“Yes.  But consider the world as water, our ancestors rising from oceans, how we lost most of our hair and learned to swim by escaping predators, jumping back into waves while ape babies drown — and the gravity of any question can be dragged in reverse — and drag us down, while drowning!”

“You changed the subject.  Why talk of ape babies drowning?”

“You never saw evil, as I have, and there is no use in you trying to understand it.  You never been truly down.  You lost a job, got smeared, but you need to really know the chains and slavery of evil to lose that nice boy look and that soft trust.”

“Yet, your face looks softer than mine!  I saw you when you fainted. Your neck is smooth, like a gazelle’s.  And since you are mostly hairless, you are, then, human.  Does that make you evil?  You insult in non sequitur but your eyes are shy and  your eyelids curl under, like this, casting a young, European face with a half-Asiatic, velvety, splendor.  I accuse you of looking nice!

“How dare you!  I cannot buy it.”

“It’s not for sale!  It’s free.”

“Come!”  Anja draws Eric to her.  She prefers to joust and to gently insult Eric but his transformation from the intrusive stranger invading her tower to the handsome, hurt man before her now, his gentle masculinity with no need for flexed muscles nor sexual greed, melts her resistance.  She never experienced adult love and fears drying up emotionally.  After her rape, the invasion of conventional love revolts and frightens her.  Now, the struggle to accept Eric inside her and to overcome the knife-wielding bastard who wrecked her life, relaxes its grip.  Her arms, which usually tense to repulse everyone, unfold, like dawn lighting her tower, and she eases back.  Eric’s humility does seem naive, even lame, yet, watching Eric glance down to clarify his point, as if too shy to succeed or win, sends a rush of warmth through her cells.  He too can be a sun.  She will nurture his rising.  They will live like Pueblo Indians who must greet the sun or the world will go dark. She knows why he failed as a teacher, why he was fired.  Could the condemnation of ugly mediocrities equal the severity of his self-reproach?  And how he carries it like a cross!  I’ll lift his burden, as he lifts me.  Maybe he’s right.  Why do I live in a tower?  Maybe he is too good for me?  How dare he!  No, forget it, Anja.  Feel these smooth, round, warm shoulders.  Yes, Eric is her sun, and she, his prism, who will reflect the full spectrum, back, as love.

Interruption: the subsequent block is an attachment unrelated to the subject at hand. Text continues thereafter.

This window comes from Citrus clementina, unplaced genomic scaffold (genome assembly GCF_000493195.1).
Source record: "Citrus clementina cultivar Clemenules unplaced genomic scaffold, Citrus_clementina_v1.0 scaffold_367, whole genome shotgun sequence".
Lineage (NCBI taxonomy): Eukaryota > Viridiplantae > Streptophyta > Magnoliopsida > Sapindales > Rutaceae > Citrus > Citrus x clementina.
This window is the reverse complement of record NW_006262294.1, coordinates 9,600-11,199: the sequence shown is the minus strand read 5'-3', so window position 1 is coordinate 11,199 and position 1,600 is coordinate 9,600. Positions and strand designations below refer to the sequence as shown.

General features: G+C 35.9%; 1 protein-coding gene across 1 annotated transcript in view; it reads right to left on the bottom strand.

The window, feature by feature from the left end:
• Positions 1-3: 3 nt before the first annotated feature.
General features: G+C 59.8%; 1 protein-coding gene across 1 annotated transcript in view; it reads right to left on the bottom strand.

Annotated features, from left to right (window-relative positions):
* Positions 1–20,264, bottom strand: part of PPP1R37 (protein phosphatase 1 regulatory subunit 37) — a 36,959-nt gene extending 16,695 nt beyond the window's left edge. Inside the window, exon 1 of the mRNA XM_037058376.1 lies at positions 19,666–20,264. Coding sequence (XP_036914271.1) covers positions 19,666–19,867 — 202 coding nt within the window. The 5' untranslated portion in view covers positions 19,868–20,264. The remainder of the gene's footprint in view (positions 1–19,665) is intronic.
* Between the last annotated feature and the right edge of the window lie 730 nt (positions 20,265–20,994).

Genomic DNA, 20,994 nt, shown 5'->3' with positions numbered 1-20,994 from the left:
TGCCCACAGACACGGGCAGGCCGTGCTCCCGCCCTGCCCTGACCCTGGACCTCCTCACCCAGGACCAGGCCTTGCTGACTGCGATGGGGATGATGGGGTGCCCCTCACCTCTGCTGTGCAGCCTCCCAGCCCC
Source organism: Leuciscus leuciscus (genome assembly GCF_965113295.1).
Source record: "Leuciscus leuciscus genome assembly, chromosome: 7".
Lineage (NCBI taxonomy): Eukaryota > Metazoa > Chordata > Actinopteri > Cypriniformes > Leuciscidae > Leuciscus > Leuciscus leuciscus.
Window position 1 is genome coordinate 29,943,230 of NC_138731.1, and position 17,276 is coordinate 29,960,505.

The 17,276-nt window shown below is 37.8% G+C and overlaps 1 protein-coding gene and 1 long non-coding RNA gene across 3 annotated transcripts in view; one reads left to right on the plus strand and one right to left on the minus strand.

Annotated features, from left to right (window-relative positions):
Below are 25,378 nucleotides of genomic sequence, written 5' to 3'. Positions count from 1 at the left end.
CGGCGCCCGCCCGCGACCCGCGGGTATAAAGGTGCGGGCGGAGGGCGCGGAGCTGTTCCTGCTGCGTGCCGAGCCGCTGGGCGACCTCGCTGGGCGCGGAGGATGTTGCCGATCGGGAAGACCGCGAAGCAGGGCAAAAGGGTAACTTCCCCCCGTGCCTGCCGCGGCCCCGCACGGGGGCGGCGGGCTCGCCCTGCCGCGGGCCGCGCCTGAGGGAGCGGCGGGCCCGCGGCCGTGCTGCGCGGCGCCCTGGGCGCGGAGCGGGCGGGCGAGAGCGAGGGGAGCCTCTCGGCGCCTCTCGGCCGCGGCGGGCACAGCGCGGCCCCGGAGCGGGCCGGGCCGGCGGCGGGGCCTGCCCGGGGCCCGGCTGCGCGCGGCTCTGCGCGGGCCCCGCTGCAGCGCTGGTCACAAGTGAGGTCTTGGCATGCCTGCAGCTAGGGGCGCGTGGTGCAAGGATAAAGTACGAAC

Then something about his story strikes her.

“Eric, you said you wrote songs.  Where is your guitar?”

“I gave it away.”


“I played since I was a kid, but now, well, what’s the use?”

“Who did you give it to?”

“My friend, Danny Duck.”


“His name is Donald.  He has a funny face.  His lips are pressed up, like this, and his nose down, so even his family and friends call him The Duck, you know, fuck-a-duck, lucky fuck and all that childish stuff.  Alliteration.”

“Can he play?”

“Oh, he can play. That’s all he does.”

“He has no job?”

“He can’t keep one.  He’s not lazy.  He’s often ashamed to speak.  Smokes pot incessantly.  Just hard to look at.  He has a harelip which was half-corrected by surgery when a child.  He speaks through his guitar and, of course, he’s tired of looking strange, but never feel sorry for him.  He’ll wildly resent it.  And, there’s really no reason to pity him, especially when he plays.  He plays every which way, finger plucking, pick, slide, open chords, cascading leads, every style.  He copied Hendrix for awhile — every guitar player does, I suppose — but he’s found his own voice.”

“Why did you give him your guitar?”

“I trust him with my past.”

“Call him up!”


“Does he sing?”

“Are you kidding?”

“Who would I kid?”

“Didn’t I just say he had a harelip?”

“Why should that stop him?”

“I don’t know, ask him.  No, don’t ask him.”

“Call him.”


“I want to sing to his guitar.”

“All right.”

“Is he home?”

“Always.  During the day.  His amp might be on eleven. But he’s taken to miking his phone when he’s playing loud.”


“I’ll call him.”  Eric lifts the phone, dials and Anja, listening, yanks the receiver from his ear to hear it automatically answered by a rainbow of guitar chromatics and spooky electronics and, cowering in the far background, as in a cave, a diminutive voice concedes that Danny may or may not be home.  As Eric begins to leave his message his words too begin echoing, mounting, as each word-end interweaves with the last, until it builds into a haunted house of bizarre noise, “He feeds his machine through a harmonizer, each note adds an octave — eventually we can’t hear the top or bottom notes.  Drives dogs crazy,” Eric explains, covering the receiver.

“Let me try!” Anja croons, “Ooo Daniel, c’est moi the siren you so loooooove!”  For the first time Eric sees Anja happy, whispering, “I hope he never picks up!”  Her whispering swirls off into an electronic funnel.  Anja, more excited, chants, “Narcissus, this is Echoooooooo!, calling, tear yourself from your beloved image!” But the whole of the message falls flat and she finds herself speaking directly to Danny,

“Is this a girl? ‘Beloved image’?  Think so?”  His snort of doubt harbors within it a glimmer of hope.

“No, Danny, this is Eric.”  Eric grabs the receiver.


“That was Anja.”


“Could you come over in an hour? Anja wants to sing to your guitar.”

“Well, yeah, I guess.”